English Film review
Emphatic masterly Adventure
Film: The Hobbit: The Desolation of Smaug(3D)
Cast: Ian McKellen, Andy Serkis, Martin freeman, Richard Armitage, Cate Blanchett
Director: Peter Jackson
Rating: * * * ½
"The Hobbit: The Desolation of Smaug" is a definite improvement on the first installment of Peter Jackson’s three-part adaptation of J R R Tolkien’s creation. There’s plenty of peril, action, thrilling heart-in-the-mouth styled escapes with great courage beyond size on display. And it’s more fulfilling too.
Thorin Oakenshield( Richard armitage) and his mighyu band of dwarves, Bilbo Baggins(Martin Freeman) and wize old wizard Gandalf( Ian McKellen) embark on a crusade to reclaim Erebor from the vicious fire-breathing dragon Smaug(Benedict Cumberbatch) in this sweeping fantasy adventure picking up from where the events of The Hobbit: An Unexpected journey left off.
Peter Jackson continues to be at the helm of things from the Lord of the Rings series to the Hobbit adventures, giving direction and visual meaning to Tolkien’s memorable characters and plot. The adapted screenplay is by Fran Walsh, Philippa Boyens and Guillermo Del Toro, who make this part in the series a joyride full of the unexpected and the stunning. The 300 page book has been transformed into a nine hour adaptation with expansive drama that mines ‘The Lord of the Rings’ for strong interest- bringing in Legolas(Orlando Bloom) and inventing a female Elve and ace archer named Tauriel(Evangeline Lily) whom Legolas fancies.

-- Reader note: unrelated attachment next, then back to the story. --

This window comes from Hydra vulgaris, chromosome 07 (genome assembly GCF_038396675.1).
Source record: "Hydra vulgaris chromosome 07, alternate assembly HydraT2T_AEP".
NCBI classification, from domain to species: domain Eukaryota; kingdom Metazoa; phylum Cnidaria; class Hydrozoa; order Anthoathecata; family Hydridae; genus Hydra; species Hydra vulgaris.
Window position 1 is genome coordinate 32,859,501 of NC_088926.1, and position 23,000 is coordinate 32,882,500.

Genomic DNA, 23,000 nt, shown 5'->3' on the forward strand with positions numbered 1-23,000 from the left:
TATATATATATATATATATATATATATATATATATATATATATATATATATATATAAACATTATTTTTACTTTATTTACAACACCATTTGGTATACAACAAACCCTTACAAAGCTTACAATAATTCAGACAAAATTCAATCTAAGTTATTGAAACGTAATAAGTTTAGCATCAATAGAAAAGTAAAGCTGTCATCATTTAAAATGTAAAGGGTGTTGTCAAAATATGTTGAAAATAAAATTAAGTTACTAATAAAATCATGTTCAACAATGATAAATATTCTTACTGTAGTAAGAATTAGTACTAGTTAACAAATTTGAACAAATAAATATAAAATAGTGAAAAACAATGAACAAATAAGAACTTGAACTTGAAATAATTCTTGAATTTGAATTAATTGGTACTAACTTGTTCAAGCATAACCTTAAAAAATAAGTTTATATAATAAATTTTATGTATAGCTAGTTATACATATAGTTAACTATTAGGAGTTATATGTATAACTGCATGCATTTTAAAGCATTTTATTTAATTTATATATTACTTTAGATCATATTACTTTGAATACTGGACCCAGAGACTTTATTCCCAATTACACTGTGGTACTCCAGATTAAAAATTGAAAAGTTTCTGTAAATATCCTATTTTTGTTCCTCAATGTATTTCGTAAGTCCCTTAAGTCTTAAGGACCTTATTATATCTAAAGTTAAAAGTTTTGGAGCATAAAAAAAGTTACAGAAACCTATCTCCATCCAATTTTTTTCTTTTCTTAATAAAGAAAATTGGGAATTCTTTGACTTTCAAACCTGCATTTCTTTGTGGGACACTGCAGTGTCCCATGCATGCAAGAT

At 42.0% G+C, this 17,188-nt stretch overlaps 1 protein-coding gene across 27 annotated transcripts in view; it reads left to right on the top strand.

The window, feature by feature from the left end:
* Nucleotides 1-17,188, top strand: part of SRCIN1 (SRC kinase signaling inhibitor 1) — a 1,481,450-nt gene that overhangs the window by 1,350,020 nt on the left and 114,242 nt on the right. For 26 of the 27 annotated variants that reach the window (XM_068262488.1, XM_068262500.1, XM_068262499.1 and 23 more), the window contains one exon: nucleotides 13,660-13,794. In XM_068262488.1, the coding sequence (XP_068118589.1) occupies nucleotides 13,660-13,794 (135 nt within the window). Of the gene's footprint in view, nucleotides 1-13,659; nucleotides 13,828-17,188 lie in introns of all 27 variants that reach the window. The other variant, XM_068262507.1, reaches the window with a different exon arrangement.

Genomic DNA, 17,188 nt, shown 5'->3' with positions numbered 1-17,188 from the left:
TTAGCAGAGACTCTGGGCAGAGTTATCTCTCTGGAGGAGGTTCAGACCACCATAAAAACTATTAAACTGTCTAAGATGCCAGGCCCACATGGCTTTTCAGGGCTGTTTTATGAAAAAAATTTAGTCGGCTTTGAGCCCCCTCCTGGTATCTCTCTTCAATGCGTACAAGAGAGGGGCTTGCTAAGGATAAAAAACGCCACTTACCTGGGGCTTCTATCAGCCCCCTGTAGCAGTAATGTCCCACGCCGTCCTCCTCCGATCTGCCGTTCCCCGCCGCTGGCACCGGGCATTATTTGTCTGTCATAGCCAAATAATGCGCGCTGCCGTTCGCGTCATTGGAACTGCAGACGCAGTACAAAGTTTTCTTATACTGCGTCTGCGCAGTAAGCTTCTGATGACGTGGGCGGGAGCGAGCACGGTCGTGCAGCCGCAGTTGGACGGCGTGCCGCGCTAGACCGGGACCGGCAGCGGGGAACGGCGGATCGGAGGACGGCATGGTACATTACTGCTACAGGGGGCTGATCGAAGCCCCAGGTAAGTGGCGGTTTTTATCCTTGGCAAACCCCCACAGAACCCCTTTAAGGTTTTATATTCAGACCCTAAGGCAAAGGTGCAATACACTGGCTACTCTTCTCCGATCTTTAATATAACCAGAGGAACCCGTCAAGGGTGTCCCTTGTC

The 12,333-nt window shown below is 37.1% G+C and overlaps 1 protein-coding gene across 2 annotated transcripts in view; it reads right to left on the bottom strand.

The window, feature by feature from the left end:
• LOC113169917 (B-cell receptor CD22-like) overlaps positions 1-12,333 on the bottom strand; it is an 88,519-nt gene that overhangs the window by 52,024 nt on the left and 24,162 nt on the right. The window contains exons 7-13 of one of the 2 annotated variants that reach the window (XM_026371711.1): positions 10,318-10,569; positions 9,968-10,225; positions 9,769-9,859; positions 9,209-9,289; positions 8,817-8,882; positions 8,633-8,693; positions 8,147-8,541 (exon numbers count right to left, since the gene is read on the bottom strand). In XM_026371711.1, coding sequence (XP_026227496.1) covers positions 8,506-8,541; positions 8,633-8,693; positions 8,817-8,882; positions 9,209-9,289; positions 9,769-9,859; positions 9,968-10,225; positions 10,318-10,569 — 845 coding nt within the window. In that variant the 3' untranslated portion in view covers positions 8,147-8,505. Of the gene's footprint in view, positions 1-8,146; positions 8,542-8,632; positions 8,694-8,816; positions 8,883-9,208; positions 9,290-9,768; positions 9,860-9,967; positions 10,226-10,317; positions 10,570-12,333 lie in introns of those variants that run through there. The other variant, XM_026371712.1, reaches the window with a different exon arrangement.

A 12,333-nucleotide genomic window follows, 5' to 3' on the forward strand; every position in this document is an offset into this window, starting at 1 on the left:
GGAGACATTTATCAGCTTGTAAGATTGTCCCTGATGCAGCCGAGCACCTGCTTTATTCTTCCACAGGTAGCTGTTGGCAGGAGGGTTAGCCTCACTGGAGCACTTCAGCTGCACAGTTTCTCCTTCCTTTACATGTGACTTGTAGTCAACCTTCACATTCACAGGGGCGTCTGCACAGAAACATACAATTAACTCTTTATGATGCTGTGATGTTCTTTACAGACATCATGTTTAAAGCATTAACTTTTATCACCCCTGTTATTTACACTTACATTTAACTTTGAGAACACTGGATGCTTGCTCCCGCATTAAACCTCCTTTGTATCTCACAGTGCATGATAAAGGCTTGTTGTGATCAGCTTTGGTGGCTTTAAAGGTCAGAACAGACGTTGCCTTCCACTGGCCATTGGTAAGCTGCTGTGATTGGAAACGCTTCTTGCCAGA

This film is entirely devoted to the dangerous expedition of 13 dwarves recruited by Gandalf with the aim of reinstating Thorin Oakenshield as monarch of the underground kingdom of Erebor- which was lost in the devastating battle that was the opening sequence of the first film. The vicious and evil dragon, Smaug, the biggest creature in this fictional universe, is the biggest threat and subduing him is not easy.
The drama is high energy and completely captivating but the length of the runtime does tend to be energy sapping after it crosses the two hour and thirty minute mark. There is speed and economy in the telling but the expansive nature of the tale and the numerous characters in it’s fold does tend to get confusing. The action is also quite well orchestrated. The ending is a true cliffhanger, the resolution to which audiences will look forward to in the final installment.
The CGI and FX are superlative like in all Jackson’s films to the extent that even Andrew Lesnie’s carefully rendered camerawork looks like a product of machine work. The 3D is also highly effective here. There’s an unmistakable pleasure in being transported back to Jackson’s version of Middle-earth, enlivened by the lush strains of Howard Shore’s score and elaborated in masterly fashion by production designer Dan Hennah and his team,. The seamless integration of Weta’s topnotch visual effects is also quite strikingly effective.The 48 frames per second imagery adopted in the first segment has been toned down here for emphatic realization. But for the staggering runtime, this film is a super joyride!